As announced in our press release earlier this afternoon, we received word late yesterday that a federal district court found restrictions on symbolic speech on campus maintained by Tarrant County College (TCC) to be unconstitutional. The ruling is a striking victory for the First Amendment on campus.
In his decision, U.S. District Judge Terry R. Means found that TCC’s reliance on a policy prohibiting "disruptive activities" to restrict students Clayton Smith and John Schwertz from holding an "empty holster" protest violated the First Amendment. Judge Means further ruled that TCC’s sweeping prohibition on "cosponsorship," which forbade students and faculty from holding campus events in association with any "off-campus person or organization," prevented TCC students "from speaking on campus on issues of any social importance" and was therefore "overly broad" and "unconstitutional on its face."
The lawsuit was filed on November 4, 2009, by Fort Worth attorney Karin Cagle in cooperation with FIRE and the American Civil Liberties Union (ACLU) of Texas. On November 6, 2009, Judge Means issued a temporary restraining order prohibiting TCC from quarantining protected speech to the school’s tiny "free speech zone," holding that continued operation of the free speech zone would result in "immediate and irreparable injury" to students’ free speech rights.
In December 2009, following the district court’s order, TCC voluntarily revised several policies challenged by the lawsuit, including the free speech zone policy. TCC also introduced the unconstitutional ban on cosponsorship in its December revisions. The students’ lawsuit was amended to include a challenge both to this new policy and to ask the court to invalidate the former free speech zone policy on the ground that TCC would otherwise be able to reinstate it following the conclusion of the lawsuit.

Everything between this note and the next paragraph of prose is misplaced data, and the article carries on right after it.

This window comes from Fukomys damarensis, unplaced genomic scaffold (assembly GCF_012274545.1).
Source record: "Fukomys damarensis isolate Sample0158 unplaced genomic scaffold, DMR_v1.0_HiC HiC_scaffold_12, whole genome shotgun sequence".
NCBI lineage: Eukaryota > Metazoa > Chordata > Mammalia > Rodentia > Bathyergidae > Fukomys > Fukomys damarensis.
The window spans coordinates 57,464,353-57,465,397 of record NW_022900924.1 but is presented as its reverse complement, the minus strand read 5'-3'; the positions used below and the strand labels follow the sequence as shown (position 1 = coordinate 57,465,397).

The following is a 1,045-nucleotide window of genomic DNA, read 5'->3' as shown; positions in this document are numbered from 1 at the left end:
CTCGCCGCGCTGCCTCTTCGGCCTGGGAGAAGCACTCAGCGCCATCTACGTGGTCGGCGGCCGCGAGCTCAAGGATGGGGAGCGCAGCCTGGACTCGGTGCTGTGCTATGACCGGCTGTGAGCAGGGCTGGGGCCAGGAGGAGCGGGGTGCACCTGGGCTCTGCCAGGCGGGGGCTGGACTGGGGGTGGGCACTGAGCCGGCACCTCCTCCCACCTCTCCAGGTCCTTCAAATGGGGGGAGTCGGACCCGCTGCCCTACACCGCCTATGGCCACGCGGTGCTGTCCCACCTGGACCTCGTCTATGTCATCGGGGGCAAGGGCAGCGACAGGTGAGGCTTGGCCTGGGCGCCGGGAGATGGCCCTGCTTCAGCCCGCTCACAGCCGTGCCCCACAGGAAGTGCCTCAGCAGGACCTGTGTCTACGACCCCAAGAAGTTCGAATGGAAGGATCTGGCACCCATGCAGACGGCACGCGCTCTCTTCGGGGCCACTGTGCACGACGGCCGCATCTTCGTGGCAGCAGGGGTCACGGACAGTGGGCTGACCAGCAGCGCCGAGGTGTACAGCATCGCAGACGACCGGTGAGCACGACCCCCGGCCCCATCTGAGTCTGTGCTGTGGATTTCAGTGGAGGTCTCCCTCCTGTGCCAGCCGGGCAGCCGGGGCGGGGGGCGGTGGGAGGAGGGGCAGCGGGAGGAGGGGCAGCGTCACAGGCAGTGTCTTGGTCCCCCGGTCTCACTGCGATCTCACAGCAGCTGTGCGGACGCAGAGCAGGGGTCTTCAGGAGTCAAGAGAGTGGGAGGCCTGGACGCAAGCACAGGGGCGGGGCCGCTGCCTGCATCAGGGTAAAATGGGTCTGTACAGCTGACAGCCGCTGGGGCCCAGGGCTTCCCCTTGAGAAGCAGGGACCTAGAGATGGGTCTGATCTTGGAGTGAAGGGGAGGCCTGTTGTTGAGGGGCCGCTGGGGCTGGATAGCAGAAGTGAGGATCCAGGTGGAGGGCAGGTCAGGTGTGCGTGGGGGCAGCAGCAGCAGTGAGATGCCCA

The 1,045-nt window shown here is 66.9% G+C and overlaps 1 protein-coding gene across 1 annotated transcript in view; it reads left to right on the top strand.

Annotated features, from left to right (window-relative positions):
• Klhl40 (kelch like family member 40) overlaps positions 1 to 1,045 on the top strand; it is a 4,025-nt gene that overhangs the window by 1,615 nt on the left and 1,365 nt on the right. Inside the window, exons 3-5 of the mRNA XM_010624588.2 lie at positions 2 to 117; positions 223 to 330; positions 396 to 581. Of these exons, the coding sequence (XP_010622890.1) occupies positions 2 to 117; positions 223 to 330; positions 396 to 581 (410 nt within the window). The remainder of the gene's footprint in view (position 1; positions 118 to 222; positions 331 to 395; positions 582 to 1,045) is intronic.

While Judge Means struck down the cosponsorship policy, he also held that the challenge to the free speech zone was moot because there was no indication TCC would revert to the discredited policy. And while Judge Means held that because both Smith and Schwertz are students they didn’t have standing to bring claims against policies regulating the speech rights of non-student campus visitors, he nevertheless strongly implied that if challenged by a non-student, the policies "seem quite broad and potentially susceptible to challenge for overbreadth or vagueness."
After the lawsuit was filed, the state of free speech at TCC started improving almost immediately. Following the district court’s issuance of a temporary restraining order just two days after the complaint was filed, Smith and Schwertz successfully engaged in a November protest for their cause, including the wearing of empty holsters on most of the campus. In yesterday’s opinion, Judge Means pointed out that "[c]ontroversial symbolic speech, with the potential to evoke a strong and possibly violent emotional response from those who see it has time and again been held protected, even in nonpublic forums, including the classroom." Further, Judge Means dismissed as unfounded TCC’s concerns that the symbolic protest might disrupt the campus, citing Smith’s and Schwertz’s peaceful November 2009 protest as proof to the contrary and noting that "even those with whom they spoke that disagreed with SCCC’s views seemed to appreciate the fact that Smith and Schwertz were exercising their right to speech."
As Torch readers know well, in the past two years, TCC has twice prohibited students from participating in the SCCC protest on campus. FIRE’s involvement in the case began shortly after March 2008, when TCC student Brett Poulos e-mailed TCC South Campus President Ernest L. Thomas to describe the empty holster protest. In an April 10 response, Juan Garcia, Vice President for Student Development, "granted" Poulos’ request to stage a protest on the South Campus, but Garcia changed the fundamental nature of the protest by prohibiting the protesters from wearing empty holsters anywhere on the South Campus, even in the designated free speech zone. The South Campus free speech zone, according to Poulos, is an elevated, circular concrete platform about 12 feet across. In a later meeting, Garcia told Poulos that TCC would take adverse action if SCCC members wore empty holsters anywhere, strayed beyond the school’s free speech zone during their holster-less protest, or even wore T-shirts advocating "violence" or displaying "offensive" material. Poulos came to FIRE for help.
FIRE wrote to President Thomas on April 24, 2008, explaining that TCC’s free speech zone represented a serious threat to liberty on campus and that FIRE has defeated similar free speech zones on campuses across the nation, including the University of North Carolina at Greensboro, West Virginia University, University of Nevada at Reno, Citrus College in California, and Texas Tech University. A TCC administrator responded on May 20, 2008, informing FIRE that the university would not reverse its decision. Poulos’ protest did not take place.